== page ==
^{Image Credit: Shutterstock }

Fault tolerance is the ability of a system to continue operating during the advent of errors that lead to a fault in one or more components of the system. In a previous RSF article, I discussed quantum cat states and how they help in the realization of fault-tolerant quantum computers. In this article, we will look at another aspect that helps achieve somewhat a similar goal, i.e., making a quantum system less prone to errors. We’ll be talking about non-Abelian anyons or simply non-abelions that essentially advance this idea.

Anyons are generally defined as quasiparticles existing in 2D systems, with properties distinct from both fermions and bosons, the two statistical classes of particles we know of based on quantum mechanics. They were first proposed and named by Nobel laureate Franck Wilczek who seemed to be unconvinced with the notion that there could be only two classes of particles in the universe. One then may associate anyons with a third statistical class. Essentially, anyons can be classified into two types: abelian and non-abelian. While the former plays a crucial role in the fractional quantum Hall effect, the latter is of interest in quantum computation which we will be highlighting here. (Note: quasiparticles behave as certain excitations within a solid and since they possess characteristics like normal particles, they may tend to approximate them)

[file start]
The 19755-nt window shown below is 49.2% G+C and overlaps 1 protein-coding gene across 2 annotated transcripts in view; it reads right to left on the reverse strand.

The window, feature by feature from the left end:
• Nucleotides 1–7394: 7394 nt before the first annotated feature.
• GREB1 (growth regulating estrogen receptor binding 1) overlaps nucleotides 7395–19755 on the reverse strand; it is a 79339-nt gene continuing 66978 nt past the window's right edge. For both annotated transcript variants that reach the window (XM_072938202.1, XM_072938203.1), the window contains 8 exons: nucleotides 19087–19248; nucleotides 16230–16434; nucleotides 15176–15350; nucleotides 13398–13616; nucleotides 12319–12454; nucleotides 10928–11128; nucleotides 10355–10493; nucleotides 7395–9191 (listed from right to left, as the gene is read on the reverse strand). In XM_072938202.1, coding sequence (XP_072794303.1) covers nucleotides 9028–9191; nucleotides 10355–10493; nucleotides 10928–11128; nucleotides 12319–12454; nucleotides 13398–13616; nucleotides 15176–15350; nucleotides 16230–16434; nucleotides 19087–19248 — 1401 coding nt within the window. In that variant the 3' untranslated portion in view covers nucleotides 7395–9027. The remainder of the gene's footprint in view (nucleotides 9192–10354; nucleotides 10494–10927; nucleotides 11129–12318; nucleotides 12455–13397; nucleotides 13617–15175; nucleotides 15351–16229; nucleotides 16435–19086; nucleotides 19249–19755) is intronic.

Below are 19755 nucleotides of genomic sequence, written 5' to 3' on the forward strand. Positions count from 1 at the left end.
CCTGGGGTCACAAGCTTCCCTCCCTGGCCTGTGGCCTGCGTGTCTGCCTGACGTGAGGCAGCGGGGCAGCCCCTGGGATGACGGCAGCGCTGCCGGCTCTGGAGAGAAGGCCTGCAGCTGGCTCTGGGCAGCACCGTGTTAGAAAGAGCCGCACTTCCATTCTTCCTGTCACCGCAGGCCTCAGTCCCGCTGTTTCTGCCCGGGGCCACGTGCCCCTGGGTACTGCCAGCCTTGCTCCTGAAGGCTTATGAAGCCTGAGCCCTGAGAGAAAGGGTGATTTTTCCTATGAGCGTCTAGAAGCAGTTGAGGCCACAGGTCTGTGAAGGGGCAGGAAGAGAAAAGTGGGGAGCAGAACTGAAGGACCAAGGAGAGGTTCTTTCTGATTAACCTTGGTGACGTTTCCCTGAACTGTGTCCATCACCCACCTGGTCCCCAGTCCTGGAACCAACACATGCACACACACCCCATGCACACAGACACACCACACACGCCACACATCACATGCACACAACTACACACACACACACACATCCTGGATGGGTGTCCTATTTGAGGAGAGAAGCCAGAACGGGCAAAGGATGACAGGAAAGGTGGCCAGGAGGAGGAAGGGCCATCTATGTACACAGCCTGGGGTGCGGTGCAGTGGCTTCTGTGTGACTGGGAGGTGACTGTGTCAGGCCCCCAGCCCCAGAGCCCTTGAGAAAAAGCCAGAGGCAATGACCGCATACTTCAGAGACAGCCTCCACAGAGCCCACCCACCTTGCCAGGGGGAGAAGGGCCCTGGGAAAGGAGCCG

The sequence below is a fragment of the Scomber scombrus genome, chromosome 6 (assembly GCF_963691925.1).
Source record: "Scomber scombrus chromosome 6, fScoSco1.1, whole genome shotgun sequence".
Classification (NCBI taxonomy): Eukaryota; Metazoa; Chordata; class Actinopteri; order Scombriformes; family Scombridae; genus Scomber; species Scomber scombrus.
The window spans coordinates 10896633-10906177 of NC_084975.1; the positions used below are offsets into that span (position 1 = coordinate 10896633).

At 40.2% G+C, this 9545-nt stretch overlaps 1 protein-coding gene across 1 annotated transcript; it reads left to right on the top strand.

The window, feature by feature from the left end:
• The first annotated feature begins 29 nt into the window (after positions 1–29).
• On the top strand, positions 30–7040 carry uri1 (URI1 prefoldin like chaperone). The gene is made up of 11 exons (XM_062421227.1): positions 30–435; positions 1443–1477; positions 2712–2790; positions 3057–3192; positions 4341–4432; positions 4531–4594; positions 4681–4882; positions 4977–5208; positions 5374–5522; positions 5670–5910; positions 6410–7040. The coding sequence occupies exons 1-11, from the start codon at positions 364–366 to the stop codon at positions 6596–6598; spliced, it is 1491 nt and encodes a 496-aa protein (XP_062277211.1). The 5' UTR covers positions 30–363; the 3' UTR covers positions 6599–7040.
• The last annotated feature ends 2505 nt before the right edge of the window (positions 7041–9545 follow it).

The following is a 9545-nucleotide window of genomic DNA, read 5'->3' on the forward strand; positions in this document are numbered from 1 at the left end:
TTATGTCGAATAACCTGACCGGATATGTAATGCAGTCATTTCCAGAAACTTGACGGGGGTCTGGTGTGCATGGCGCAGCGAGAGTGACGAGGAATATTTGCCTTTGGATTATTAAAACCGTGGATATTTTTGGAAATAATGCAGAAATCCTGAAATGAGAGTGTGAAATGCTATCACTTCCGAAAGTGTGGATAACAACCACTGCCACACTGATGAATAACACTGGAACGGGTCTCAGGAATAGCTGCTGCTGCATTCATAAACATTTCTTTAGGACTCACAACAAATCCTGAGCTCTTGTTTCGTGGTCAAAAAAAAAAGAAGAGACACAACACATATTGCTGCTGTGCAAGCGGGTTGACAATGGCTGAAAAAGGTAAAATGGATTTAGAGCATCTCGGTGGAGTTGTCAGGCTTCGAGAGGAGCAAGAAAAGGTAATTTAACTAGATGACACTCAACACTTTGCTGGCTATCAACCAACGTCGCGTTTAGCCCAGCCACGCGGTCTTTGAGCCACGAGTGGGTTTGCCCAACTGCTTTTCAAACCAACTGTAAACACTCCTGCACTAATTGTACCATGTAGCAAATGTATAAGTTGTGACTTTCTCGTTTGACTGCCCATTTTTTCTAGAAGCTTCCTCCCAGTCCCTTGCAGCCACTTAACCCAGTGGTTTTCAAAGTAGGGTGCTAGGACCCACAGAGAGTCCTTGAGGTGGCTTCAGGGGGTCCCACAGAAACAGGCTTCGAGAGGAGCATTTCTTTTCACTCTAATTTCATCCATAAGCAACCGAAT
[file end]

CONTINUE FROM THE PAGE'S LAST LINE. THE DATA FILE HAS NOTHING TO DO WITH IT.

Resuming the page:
A peculiar aspect of anyons that makes them captivating is their ability to drift from their original quantum states, unlike bosons and fermions. Consider the scenario wherein one anyon moves around another. As a result, the quantum state of the anyon changes and it would require some work before they return to the original state. This deviation from the original state acts like a memory of the anyon’s journey and essentially makes them a robust tool for encoding data.

^{A mathematical description of anyons in terms of fermions and bosons. Here, α is the statistical parameter of anyons. Image credit: ICFO-The Institute of Photonic Sciences }